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The History of Skiing in Colorado

For over 130 years, Colorado has been making skiing history. From the early trappers and miners of the late 1800’s, to the competitive high tech racers of today, Colorado has constantly made its mark on the skiing world. The State has contributed competitors, world class racers and team coaches. It has been home to some of the best skiing in the world.

Gold was discovered in the mountains west of Colorado in 1859. The early pioneers soon learned that webbed snowshoes, so popular with the Native Americans of the west, and so useful in relatively flat parklands, were useless in the deep powdery snow of the high mountains. They preferred Norwegian snowshoes or skis.

Skis were handmade from pine or spruce trees and ranged in length from 8-14 feet in length. They were usually 1/2 inch thick and about 4 inches wide. They weighed about 25 lbs. One long pole 8-10 feet long was used to steer and to brake (sometimes by straddling it). Turning was practically impossible on the long boards and one usually had to slow down and step around the pole to change direction.

The first documented use of skis in Colorado, as reported in Frank Hall’s History of Colorado, occurred during the winter of 1859-60 in a snow-locked mining camp along the Blue River near present-day Breckenridge.

The men remaining in camp made themselves skis and traveled down-valley where they built a cabin and claimed a town site called Eldorado West.

It has been estimated by some historians that the State of Colorado would have taken another decade to settle had it not been for skis. The long runners provided a dependable way for the mail to get through when trains were stalled, when telegraph lines were down, and when drifts and avalanches prohibited travel on the primitive roads and trails.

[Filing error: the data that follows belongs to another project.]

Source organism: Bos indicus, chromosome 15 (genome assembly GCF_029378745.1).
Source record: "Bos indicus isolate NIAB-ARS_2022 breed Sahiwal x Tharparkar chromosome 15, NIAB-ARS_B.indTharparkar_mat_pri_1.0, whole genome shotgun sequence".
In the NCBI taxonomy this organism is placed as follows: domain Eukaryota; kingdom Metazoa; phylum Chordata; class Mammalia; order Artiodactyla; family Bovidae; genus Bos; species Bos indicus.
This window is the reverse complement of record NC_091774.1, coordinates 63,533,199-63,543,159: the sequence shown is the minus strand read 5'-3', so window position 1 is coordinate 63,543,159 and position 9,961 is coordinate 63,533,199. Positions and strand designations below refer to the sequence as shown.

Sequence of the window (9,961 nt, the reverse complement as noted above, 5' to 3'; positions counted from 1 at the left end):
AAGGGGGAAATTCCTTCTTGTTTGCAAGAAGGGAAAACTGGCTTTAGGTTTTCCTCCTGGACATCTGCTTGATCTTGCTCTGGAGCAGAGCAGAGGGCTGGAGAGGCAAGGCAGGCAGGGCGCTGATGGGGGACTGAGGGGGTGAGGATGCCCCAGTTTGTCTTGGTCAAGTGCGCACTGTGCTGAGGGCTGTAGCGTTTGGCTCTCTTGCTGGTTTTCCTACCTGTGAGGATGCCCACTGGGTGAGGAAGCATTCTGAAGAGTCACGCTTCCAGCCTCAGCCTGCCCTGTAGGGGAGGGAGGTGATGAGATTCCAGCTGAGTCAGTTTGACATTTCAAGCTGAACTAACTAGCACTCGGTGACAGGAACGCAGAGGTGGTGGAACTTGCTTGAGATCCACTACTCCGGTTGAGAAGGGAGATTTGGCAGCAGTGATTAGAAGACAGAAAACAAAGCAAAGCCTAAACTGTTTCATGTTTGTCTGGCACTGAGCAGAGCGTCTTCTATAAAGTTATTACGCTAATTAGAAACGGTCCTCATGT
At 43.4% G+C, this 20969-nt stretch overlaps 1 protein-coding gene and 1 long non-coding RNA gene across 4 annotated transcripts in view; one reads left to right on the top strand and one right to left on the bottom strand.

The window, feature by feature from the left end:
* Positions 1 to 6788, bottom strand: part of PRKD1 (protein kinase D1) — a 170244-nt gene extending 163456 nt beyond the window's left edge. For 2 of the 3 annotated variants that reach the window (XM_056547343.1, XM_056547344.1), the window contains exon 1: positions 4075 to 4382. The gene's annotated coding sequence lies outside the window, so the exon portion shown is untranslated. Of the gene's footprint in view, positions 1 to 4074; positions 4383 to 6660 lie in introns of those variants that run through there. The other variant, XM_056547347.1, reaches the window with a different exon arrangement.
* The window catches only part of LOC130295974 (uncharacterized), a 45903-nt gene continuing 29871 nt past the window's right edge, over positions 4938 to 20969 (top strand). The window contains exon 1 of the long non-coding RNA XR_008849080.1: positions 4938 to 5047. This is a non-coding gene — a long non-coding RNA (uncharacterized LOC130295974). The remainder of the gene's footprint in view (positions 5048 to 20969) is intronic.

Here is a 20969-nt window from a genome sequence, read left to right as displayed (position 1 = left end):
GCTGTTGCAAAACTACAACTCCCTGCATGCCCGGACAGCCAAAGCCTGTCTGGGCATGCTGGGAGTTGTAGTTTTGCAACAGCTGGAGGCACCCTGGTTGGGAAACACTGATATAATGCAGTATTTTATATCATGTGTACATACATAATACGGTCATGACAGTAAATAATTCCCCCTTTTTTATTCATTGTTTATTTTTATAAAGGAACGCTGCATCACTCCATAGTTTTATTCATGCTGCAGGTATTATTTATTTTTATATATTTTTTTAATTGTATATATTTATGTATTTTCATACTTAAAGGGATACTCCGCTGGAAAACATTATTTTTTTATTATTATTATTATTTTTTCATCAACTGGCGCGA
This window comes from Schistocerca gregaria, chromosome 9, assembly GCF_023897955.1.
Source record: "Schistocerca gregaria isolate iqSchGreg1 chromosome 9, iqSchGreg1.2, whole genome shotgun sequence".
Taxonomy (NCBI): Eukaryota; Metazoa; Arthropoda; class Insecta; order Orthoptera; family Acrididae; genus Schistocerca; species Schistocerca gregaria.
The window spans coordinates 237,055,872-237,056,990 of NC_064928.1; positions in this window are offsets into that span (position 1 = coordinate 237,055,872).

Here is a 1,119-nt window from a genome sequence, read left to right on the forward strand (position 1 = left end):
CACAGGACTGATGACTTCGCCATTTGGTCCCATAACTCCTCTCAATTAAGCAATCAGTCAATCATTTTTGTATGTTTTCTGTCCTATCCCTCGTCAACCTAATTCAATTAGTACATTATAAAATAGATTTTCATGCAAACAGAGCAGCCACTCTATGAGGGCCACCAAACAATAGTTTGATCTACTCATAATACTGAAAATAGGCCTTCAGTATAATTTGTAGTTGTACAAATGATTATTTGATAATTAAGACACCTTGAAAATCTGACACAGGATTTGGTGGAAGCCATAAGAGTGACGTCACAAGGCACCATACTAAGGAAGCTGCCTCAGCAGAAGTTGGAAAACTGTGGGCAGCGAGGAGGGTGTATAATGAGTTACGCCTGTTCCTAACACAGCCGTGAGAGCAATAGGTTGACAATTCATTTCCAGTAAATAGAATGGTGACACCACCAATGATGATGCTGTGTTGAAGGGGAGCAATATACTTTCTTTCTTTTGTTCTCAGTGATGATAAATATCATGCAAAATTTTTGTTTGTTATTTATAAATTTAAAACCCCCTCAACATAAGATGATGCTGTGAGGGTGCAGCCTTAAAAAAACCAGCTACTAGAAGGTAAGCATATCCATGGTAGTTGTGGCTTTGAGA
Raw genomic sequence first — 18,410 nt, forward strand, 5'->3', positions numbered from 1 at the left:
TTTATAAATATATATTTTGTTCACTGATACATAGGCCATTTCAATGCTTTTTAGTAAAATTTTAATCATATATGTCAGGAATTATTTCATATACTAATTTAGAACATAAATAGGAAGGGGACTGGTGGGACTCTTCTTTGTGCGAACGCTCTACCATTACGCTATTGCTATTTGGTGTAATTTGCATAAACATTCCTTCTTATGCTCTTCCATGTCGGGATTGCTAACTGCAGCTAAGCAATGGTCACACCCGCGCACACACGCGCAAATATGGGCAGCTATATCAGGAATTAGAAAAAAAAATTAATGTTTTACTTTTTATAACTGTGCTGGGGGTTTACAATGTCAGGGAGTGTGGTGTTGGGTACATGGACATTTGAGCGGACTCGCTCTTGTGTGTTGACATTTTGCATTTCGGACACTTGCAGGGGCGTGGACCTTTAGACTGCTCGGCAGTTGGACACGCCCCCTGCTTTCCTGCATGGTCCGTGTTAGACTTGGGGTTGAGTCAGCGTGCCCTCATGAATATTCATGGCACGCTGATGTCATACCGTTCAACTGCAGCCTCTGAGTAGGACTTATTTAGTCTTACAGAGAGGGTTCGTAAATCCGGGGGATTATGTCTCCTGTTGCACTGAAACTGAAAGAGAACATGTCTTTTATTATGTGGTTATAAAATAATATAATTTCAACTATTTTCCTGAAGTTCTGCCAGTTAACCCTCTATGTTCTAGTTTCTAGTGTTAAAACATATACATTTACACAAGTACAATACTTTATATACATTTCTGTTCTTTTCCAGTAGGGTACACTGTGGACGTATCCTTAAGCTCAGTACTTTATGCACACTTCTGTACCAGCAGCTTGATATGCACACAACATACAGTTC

One of the biggest influences on Colorado skiing history was the 10th Mountain Division, U.S. Army men training for high country combat in Europe against Hitler’s Nazi forces. Many of these men, based at the massive Camp Hale, just outside of Leadville, Colorado near Vail, returned from duty in Europe to the surroundings they had come to know and love so well during their training, the Rocky Mountains. These men guided the future of skiing in Colorado by establishing some of the U.S. major ski areas, including Vail, Aspen, and Telluride.

The history of skiing is absolutely fascinating. To learn more about the history of skiing in Colorado, stop by the Ski Museum Ski Hall of Fame, which is located in Vail, CO.

For years the miners, working high on the sides of the peaks that loom over Crested Butte and Irwin, had challenged each other to races down into town. Last one down the mountain buys the cigars and oysters was the usual refrain. Bragging claims reached such a pitch that finally, in 1886, a call went out to the surrounding mining camps that a contest would be held to determine the best skier in the Rocky Mountains. A series of five circuit races were held in 1986. Although Crested Butte and Gunnison staged ski races in 1887, the circuit died out as the surrounding mining camps were being abandoned as the gold and silver ores played out.

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